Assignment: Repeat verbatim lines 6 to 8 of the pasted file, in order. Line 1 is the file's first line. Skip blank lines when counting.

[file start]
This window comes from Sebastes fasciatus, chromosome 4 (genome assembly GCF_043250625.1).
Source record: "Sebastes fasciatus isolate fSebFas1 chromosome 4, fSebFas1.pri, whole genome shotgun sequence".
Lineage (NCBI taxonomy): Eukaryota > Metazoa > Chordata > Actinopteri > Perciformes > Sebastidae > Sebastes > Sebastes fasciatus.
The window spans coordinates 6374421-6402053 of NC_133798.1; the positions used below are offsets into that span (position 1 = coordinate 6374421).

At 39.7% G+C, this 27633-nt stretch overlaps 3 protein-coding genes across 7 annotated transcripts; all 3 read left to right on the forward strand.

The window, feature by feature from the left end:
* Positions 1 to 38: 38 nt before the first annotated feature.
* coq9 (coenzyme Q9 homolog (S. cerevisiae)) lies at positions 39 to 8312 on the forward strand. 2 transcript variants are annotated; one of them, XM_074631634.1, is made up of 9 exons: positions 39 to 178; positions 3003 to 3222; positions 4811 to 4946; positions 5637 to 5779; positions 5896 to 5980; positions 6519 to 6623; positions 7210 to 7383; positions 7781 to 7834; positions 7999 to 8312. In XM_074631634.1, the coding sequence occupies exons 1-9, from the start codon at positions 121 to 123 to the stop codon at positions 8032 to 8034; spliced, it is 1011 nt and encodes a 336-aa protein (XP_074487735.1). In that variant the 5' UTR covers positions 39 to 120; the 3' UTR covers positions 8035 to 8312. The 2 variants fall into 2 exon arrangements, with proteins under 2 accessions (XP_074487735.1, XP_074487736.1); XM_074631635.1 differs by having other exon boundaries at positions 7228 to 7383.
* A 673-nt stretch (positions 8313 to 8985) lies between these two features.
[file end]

The window, feature by feature from the left end:
* Positions 1 to 38: 38 nt before the first annotated feature.
* coq9 (coenzyme Q9 homolog (S. cerevisiae)) lies at positions 39 to 8312 on the forward strand. 2 transcript variants are annotated; one of them, XM_074631634.1, is made up of 9 exons: positions 39 to 178; positions 3003 to 3222; positions 4811 to 4946; positions 5637 to 5779; positions 5896 to 5980; positions 6519 to 6623; positions 7210 to 7383; positions 7781 to 7834; positions 7999 to 8312. In XM_074631634.1, the coding sequence occupies exons 1-9, from the start codon at positions 121 to 123 to the stop codon at positions 8032 to 8034; spliced, it is 1011 nt and encodes a 336-aa protein (XP_074487735.1). In that variant the 5' UTR covers positions 39 to 120; the 3' UTR covers positions 8035 to 8312. The 2 variants fall into 2 exon arrangements, with proteins under 2 accessions (XP_074487735.1, XP_074487736.1); XM_074631635.1 differs by having other exon boundaries at positions 7228 to 7383.